It’s that time again—the 2017 Presidents Cup is fast approaching.
It has been nearly two decades since the International Team has won the Presidents Cup, with 1998 being the last time that they were able to topple the United States. Since a tie in the 2003 edition of the competition, it’s been a run of six straight Presidents Cups for the United States—a trend that they hope will continue when the American and International Teams reunite for the biennial competition. This year’s Presidents Cup will be held at Liberty National Golf Club in Jersey City, New Jersey.
The event is scheduled to take place from 28 September to 1 October, 2017. Days one and two of the 2017 Presidents Cup will consist of five fourball matches and five foursomes. Day three will feature four fourball matches and four foursomes. On the fourth and final day of the competition, twelve singles matches will bring the total number of matches up to 30, with 15.5 points being required to win the Cup.
Maintaining the winning streak
In 2015, the International Team came ever so close to breaking their losing streak, losing 15.5 to 14.5 to the Americans in Incheon, South Korea. The competition came down to the 18th hole of the final head-to-head match, as Bae Sang-Moon of South Korea needed to win the 18th hole to half his match with American Jay Haas and end the Presidents Cup in a tie. Instead, Haas got the better of Bae on that hole, bringing the Americans their sixth straight Presidents Cup win.
That 2015 Presidents Cup effort is the closest that the International Team has been to defeating the Americans since that tie in 2003. In fact, the American Team defeated the International Squad by three points in 2005 and 2013, four points in 2011, and by a healthy five point margin in 2007 and 2009. The International Team has only won the Presidents Cup once since its inaugural contest in 1994, with that victory coming in 1998 by a margin of 20.5-11.5.
The 2017 Presidents Cup
Heading into the 2017 Presidents Cup, there is no doubt that the International Team has a chance to break their losing streak. Seven of the top ten players in the current Official World Golf Rankings are from outside of the United States. This includes some of the most in-form players in the sport—several of which should qualify for the International Presidents Cup Team when the squads are finalized.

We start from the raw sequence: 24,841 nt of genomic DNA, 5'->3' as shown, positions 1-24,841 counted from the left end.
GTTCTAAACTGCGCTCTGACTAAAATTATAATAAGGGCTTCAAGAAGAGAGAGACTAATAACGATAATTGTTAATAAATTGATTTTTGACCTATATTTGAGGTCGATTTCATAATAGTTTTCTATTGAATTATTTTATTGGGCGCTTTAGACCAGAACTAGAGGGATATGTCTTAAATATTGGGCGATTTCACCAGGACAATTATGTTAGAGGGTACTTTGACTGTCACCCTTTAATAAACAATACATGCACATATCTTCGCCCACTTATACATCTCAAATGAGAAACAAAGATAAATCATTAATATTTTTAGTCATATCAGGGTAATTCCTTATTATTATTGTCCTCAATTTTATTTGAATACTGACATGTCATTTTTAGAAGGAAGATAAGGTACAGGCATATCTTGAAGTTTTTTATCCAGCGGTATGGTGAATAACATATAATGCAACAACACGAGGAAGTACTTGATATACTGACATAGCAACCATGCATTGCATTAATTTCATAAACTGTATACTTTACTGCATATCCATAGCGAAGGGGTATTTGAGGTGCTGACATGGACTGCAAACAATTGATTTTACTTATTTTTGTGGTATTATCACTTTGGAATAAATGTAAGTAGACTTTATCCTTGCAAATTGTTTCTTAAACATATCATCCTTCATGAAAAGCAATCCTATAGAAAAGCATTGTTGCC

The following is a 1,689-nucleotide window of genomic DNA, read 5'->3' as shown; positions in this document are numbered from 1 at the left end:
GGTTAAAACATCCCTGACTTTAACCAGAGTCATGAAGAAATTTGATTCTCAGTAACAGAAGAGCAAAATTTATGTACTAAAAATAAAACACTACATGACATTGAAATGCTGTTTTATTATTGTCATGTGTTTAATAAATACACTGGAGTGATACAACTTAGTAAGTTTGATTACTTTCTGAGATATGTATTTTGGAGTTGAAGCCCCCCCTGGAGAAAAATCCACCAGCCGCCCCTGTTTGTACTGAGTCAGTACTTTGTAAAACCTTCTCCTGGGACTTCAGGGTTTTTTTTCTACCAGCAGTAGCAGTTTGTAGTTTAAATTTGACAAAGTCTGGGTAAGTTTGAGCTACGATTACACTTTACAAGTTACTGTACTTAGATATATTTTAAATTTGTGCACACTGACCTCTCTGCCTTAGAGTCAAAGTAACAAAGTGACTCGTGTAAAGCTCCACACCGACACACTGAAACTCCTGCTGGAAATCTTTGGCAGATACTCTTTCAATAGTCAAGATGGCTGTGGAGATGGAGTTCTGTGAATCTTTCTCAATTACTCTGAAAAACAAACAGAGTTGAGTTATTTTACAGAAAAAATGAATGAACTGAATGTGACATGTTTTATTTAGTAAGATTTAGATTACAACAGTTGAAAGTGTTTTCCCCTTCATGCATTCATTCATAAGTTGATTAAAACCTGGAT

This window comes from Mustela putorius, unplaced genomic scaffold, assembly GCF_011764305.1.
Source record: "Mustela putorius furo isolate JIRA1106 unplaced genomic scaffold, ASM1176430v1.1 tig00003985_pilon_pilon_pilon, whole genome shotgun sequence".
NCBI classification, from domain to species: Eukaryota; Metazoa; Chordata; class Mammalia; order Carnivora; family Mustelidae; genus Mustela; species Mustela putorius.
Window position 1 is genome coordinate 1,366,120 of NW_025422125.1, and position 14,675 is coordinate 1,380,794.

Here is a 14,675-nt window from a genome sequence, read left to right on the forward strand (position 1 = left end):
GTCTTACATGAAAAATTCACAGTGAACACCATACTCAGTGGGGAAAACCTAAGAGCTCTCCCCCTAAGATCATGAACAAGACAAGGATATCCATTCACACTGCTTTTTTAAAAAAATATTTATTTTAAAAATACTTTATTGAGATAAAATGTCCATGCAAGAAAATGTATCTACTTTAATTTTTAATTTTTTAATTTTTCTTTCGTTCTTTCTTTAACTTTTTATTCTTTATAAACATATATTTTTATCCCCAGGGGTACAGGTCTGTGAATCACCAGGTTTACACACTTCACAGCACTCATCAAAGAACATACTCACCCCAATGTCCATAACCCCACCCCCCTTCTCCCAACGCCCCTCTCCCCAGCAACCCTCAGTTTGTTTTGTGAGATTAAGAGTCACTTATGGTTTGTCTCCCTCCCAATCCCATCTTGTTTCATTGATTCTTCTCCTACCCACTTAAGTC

Both the United States and International Teams will be determined by the accumulation of points throughout this year up until the Dell Technologies Championship in September. The Americans use a point system that tallies up points earned from the 2015 BMW Championship until the completion of the Dell Technologies Championship. The International Squad, on the other hand, uses an average of points earned per TOUR appearance, with both sides getting two captain’s picks as well.
Players to watch
Atop the leaderboard of American players is Dustin Johnson, who has accumulated a full 3,000 points more than the second place American player. This means he will more than likely be a part of the Presidents Cup—barring an injury of some sort. Other big names on pace to qualify for the American Team include Jordan Spieth and Rickie Fowler.
For the International roster, Jason Day of Australia currently leads the pack. Both Day and Japanese star Hideki Matsuyama have a two-point lead over the third place player on the International qualification leaderboard, Adam Scott. Charl Schwartzel and Louis Oosthuizen round out the top five for the International Team, a quintet that can easily carry the Internationals into contention against the Americans regardless of who joins them in Jersey City.
Of course, a lot can change between now and the end of the Dell Technologies Championship. Injuries can take any top player out of the competition, as can a surge by some of the players who currently find themselves on the outside looking in based on their point totals.
The captains for the 2017 Presidents Cup will be Steve Stricker for the Americans and Nick Price for the International Team. They will, of course, be responsible for making the two captain’s picks for each side.
See also: How Rory McIlroy Became a Golf Legend